The Problem and The Remedy
Over the years like sticking to black decaf coffee, giving up the idea of dark chocolate and nuts, eating less frequently and finally quitting alcohol this year. Think of it as lifelong self-improvement. The advantage of cold turkey is that it takes the complexity out of transition and after a few days you will get to feel the glorious benefits of being free of drug foods. My husband, David, did it in a more stepwise way but he isn’t really a full-blown carb addict. He had a bad biscuit habit, it sounds ridiculous but they were part of how he coped with being senior partner at the practice. To make giving them up possible, he transitioned from Jaffa Cakes to plain oat biscuits and then onto almonds, after a year he was able to stop snacking all together. However, the downside for anyone ‘transitioning’ is that they are vulnerable to slipping back during the process.
Preparing for your successful new way of eating
In the early days of recovery, you will be very vulnerable to cravings and temp- tation. Be prepared by doing everything you can to maximise your chances of getting at least two weeks of sugar-, flour- and grain-free eating under your belt. By that stage the majority of people will be noticing the upsides of giving up these foods. Brighter mood, more energy, better sleep and so on. Noticing these benefits will help you to keep going and get you back on track if you sway.
- Set a date to start. Choose a time without too many big commitments, socialising or disruption but not a two-week holiday as its actually good to keep your mind busy.
- Go through your cupboards, fridge and freezer in advance and get rid of all your ‘drug’ foods. From now on you are eating for health, not for amusement. Give stuff away, donate to the food bank or bin it. The bin is where that stuff belongs, not in you. You are not a dustbin. I do get that people hate food waste though, so give it away if you can’t bin it.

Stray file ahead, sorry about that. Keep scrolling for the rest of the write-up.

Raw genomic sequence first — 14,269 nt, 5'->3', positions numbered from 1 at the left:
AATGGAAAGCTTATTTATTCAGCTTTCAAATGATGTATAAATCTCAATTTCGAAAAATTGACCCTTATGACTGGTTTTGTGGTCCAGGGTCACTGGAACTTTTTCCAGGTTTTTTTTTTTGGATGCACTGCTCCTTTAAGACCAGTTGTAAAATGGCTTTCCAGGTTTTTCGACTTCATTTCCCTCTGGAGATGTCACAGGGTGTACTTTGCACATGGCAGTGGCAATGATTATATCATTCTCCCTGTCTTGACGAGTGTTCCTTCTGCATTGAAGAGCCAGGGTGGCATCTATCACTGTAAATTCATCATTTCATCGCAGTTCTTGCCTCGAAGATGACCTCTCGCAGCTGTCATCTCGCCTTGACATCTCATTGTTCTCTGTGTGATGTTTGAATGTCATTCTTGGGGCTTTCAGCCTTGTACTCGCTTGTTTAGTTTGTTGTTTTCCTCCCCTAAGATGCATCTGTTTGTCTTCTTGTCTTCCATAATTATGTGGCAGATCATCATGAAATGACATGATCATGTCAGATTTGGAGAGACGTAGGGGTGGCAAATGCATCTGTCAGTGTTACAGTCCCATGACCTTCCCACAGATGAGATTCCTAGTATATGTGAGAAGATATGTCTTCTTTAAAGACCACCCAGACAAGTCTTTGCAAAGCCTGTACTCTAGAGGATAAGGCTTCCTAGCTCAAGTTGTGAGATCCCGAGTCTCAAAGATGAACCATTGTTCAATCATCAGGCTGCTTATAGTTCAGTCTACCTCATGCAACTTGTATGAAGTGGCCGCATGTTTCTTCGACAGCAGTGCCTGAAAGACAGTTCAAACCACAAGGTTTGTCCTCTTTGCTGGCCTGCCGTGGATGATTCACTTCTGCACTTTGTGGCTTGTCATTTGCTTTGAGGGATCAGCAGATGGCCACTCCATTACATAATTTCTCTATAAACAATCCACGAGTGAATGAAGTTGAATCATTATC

- Re-stock your fridge, freezer and cupboards with recovery foods from the green list. Some tins and jars are fine but ALWAYS read the label to check for SUGAR. Its everywhere. Find local sources of quality fresh vegetables, meat and fish. You will be saving the planet as well as yourself by not eating food flown around the planet and it works out cheaper. Consider shopping online for bulk items so you don’t need to be tempted at the supermarket.
- Have your own cupboard, fridge shelf and freezer section if other people in the house are not going to follow the same nutrition plan as you. The idea is to look as little as possible at trigger foods in the first few weeks. I can now happily go to buffets and walk straight past the chips, sandwiches, cakes and deserts. In the early days I would have been unable to do that.
- Discuss with house mates and family what you are doing and why. It will depend on your circumstances whether you will be cooking
- for yourself or still catering for others. I used to make the main meal e.g., chicken curry and green beans then add microwave rice for my son who was still having carbs at that point. Keep it simple.
- Plan your eating, particularly at first. Make sure you have plenty of tasty and nutritious real food so as not to be hungry. Fat is allowed and necessary for recovery. This is not a DIET. It’s a way of life.
- Start with three good meals a day based on protein, veg/salad and good fats. Have breakfast when you get hungry, if you never ate it, no need to start now, just have two good meals a day. Don’t eat after 6pm. This is much better for your metabolism.
- Try not to snack, but if you need to, choose something high in protein/fat.
- Some people who cut back hard on carbs get a thing called ‘keto-flu’ for a few days. This may include; headaches, mild nausea, poor concentration and muscle cramps. It is due to the body changing over to